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LOSSES AT BUFFALO
AND UNION MILLS
SAID TO BE PROBABLY OVER A
any Reports-Result of Speculation
In Futures and Spot Cotton.
Th- following appeared in the
3re-ville Nexv; of Sunday.
A- the record is being examined,
4hC >li Story of the Union Cotton
Milis trouble is coming to light and
when 'this is formally made public the
-sensation will be even greater than
that in Columbia when W. B. Smith
Whajey was forced to relinquish con
tro1 7i the magnificent properties on
the Congaree. While the new man
agers are silent, it is said that Presi
Jeni Thomas C. Duncan was short
-nore than 6o,ooo bales. and the man
-who -deals in cotton can realize the
e!xtet of this transaction.
The Greenville News is in posses
sion of numerous facts concerning
the situation, but for obvious reasons
it is best perhaps that these be kept
out of print. The truth will be known
in time. Yesterday a week ago Mr.
Duncan went to Washington to meet
7epresen-tatives of the Fleitmanns, of
New York, who have been putting up
his ma-ri -. He arrived in Wash
-ingto: unday morning and left for
.aome, refusing to go to New York.
Later a special meeting of the di
rectors was held at which E. W. Rob
.zrtson was made treasurer. It was
-published in this newspaper yester
day tha- the by-laws had been chang
ed at the special meeting of the di
rectors, and while it could not be
Jearned at first what changes were
-made, it is since learned that it af
:ected the office of presiden-t and
treasurer. Heretofore, the ',wo places,
.as In other mills, have been consoli
-dated, but at Union and Buffalo mills
-they were divorced, Mr. Robertson
having entire charge of the finances,
-while Mr. Duncan is president only
-in name. In other words, he is prac
-tically out, and it is said t'at he will
be so in fact just as soon as the stock
..olders can meet on October 3.
The first reports had it ~That the
:amount involved by speculation.
which was carried on in the name of
-the mills, was $700.000. Other re
ports have it that the losses will ag
~gregate $r,300,000. The amount of
4otton short by Mr. Duncan would
~indica-te that this latter figure is more
Mr. Robertson and the executive
committee, composed of Messrs.
Fleitmann, Law an-d Winchester, will
relly 'h:ave charge of the two mills,
:bu the understanding is that Mr.
ifRdbertson will be in control hereafter.
-T'ht Tfirs't plan was to have receivers
~appoint-d, -but Mr. Duncan and his
OUnion hi-ends successfully resisted
tihtcdffort, -and the new treasurer and
the-exectifive committee are acting ap
The -cre'ditors are doing everything
-possible to lift The mills out of tahe
.16ke inito which they were thrown by
*cotton speculation. It is believed
-that M.. T)uncan speculated more in
spot -cotton than in futures. although
'tie -evidently dealt in both. There is
-much. local interest in the plan which
the creditors will adopt, as at least
one creditor resides in Greenville.
- The whole situation is so terribly
mnixed that it will require the services
of able financier; and expert ac-!
:ountats to get heads and tails of the
Mi-ation. One mill was heavily- in
;iebt to the other. andl there is con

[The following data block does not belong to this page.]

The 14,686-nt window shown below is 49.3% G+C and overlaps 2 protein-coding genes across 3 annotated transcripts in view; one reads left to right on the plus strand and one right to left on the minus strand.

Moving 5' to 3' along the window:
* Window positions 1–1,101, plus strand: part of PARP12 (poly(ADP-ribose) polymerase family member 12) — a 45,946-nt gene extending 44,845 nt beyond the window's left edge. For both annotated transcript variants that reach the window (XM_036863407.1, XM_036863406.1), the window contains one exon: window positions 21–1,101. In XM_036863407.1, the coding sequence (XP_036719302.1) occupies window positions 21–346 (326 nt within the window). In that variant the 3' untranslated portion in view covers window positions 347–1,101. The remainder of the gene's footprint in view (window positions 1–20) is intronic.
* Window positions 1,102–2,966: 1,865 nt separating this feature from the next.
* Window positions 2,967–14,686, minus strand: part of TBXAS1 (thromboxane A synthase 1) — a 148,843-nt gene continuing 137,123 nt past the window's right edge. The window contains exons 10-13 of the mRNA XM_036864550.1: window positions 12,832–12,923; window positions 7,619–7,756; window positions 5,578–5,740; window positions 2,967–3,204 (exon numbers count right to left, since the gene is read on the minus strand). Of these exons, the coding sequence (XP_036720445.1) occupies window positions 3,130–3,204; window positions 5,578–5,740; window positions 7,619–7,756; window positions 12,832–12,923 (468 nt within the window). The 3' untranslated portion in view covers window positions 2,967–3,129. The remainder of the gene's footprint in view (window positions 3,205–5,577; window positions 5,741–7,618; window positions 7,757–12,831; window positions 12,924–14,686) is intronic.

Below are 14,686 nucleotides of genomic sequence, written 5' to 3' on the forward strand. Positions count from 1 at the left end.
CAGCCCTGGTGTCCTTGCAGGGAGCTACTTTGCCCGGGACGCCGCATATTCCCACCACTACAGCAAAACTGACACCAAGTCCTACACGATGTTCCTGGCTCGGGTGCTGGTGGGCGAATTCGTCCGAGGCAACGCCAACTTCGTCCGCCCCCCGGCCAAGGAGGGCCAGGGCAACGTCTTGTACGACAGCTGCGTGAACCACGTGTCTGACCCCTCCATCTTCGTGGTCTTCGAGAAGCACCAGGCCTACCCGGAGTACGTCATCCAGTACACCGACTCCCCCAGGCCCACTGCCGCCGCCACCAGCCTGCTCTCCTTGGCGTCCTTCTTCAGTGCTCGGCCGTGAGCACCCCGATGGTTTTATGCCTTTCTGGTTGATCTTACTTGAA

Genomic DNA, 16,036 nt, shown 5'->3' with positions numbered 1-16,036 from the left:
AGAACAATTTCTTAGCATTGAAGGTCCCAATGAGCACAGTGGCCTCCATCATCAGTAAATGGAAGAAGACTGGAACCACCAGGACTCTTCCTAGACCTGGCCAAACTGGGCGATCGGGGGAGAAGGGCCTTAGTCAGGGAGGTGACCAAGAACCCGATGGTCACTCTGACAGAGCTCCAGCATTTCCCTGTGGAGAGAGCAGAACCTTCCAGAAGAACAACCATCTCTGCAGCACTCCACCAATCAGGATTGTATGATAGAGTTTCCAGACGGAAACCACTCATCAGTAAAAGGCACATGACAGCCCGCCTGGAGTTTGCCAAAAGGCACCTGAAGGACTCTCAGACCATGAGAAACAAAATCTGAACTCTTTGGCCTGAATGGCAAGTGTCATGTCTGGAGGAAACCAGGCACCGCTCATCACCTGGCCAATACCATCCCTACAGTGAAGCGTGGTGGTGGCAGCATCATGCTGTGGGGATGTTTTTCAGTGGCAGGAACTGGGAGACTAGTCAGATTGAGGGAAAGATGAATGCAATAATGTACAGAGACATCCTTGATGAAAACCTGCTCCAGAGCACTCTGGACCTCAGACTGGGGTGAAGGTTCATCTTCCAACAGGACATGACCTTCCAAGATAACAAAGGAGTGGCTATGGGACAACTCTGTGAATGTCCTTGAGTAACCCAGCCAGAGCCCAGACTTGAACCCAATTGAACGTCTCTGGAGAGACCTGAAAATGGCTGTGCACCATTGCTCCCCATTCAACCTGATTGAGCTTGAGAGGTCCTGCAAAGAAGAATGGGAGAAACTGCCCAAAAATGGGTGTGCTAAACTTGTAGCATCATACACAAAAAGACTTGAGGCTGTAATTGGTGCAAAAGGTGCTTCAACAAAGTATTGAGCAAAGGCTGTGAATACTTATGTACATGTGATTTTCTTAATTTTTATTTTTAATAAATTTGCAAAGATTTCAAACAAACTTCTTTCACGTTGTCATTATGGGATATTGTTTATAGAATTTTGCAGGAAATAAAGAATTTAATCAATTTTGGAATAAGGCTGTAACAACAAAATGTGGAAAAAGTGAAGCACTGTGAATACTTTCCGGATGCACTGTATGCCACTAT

stant talk of "kiting" and other things.
Indeed, complete dem>ralizationi has
swept ov-er Union and the Piedmont.
and much canern is felt. as it is
feared that the credit oi the cotton
-mmiis in general will be hurt in the
east. When it is known. however.
-that the spinners can make money
between the price of the raw product
and the sale of the goods, it would
- eemn that there is no further sense
~r. -speculation, further than to hedge
a?nd thereby protect the mills against
loss shoil.d the market take any sud
den and u'nexpected turn. Even while
appear that the Union and
- . -pr opcrties are heav-ilv involv
-nea. :is said nn good au
hat- -i both plants were making
Nothing definite may reach the pub
.ie until after the stockholders' meet
ly possible that sensational develop
ments will arise in the meantime.
It was learned h-ere that former
Congressman John D. Bellamy, of
North Carolina went to Union yester
day in the interest of the Aclantic
National bank of Wilmington, which
is one of the creditors, and which
loaned money on certain cotton,
which has not been located.
There is a strong belief in t1he town
of Union that the affairs of the cor
poration are safe, in spite of all that
has been discovered. One promi
nent and wealthy citizen of the coun
tv has announced that he will buy
every share of the Union and Buf
falo stock that he can get his hands
on at $ioo a share. Others are equal
lv aS confident, and Mr. Duncan still
has his friends. who believe that
he wil vet come out w lInV1
An Important Change of The Board.
Union. September 22.-At a very
important meeting yesterday an al
most complete change in the manage
ment of 'the Union cotton mills and
Buffalo cotton mills was affected. At
this meeting four directors and the
treasurer, T. C. Duncan resigned and
in the subsequent election the fol
lowing well known and substantial
business men were elected direc
Union cotton mill, Emslie Nichol
son, president Nicholson's bank;
John A. Fant, president Monarch cot
ton mills; T. C. Duncan, president
of Union and Buffalo mills, all of
Union; H. C. Fleitmann, capitalist,
New York; Wm. Winchester, banker,
Spartanburg; E. W. Robertson, bank
Directors Buffalo mills, F. M. Fant,
president National bank; A. H. Fos
ter, capitalis~t, and T. C. Duncan, of
Union; with the same out-of-town
directors as the Union mills.
E. W. Robertson of Columbia was
elected treasurer of both mills and
has entire management of the fi
A special stockholders' meeting
has been called for Tuesday, October
3, and an executive committee con
sisting of H. C. Fleitmann, New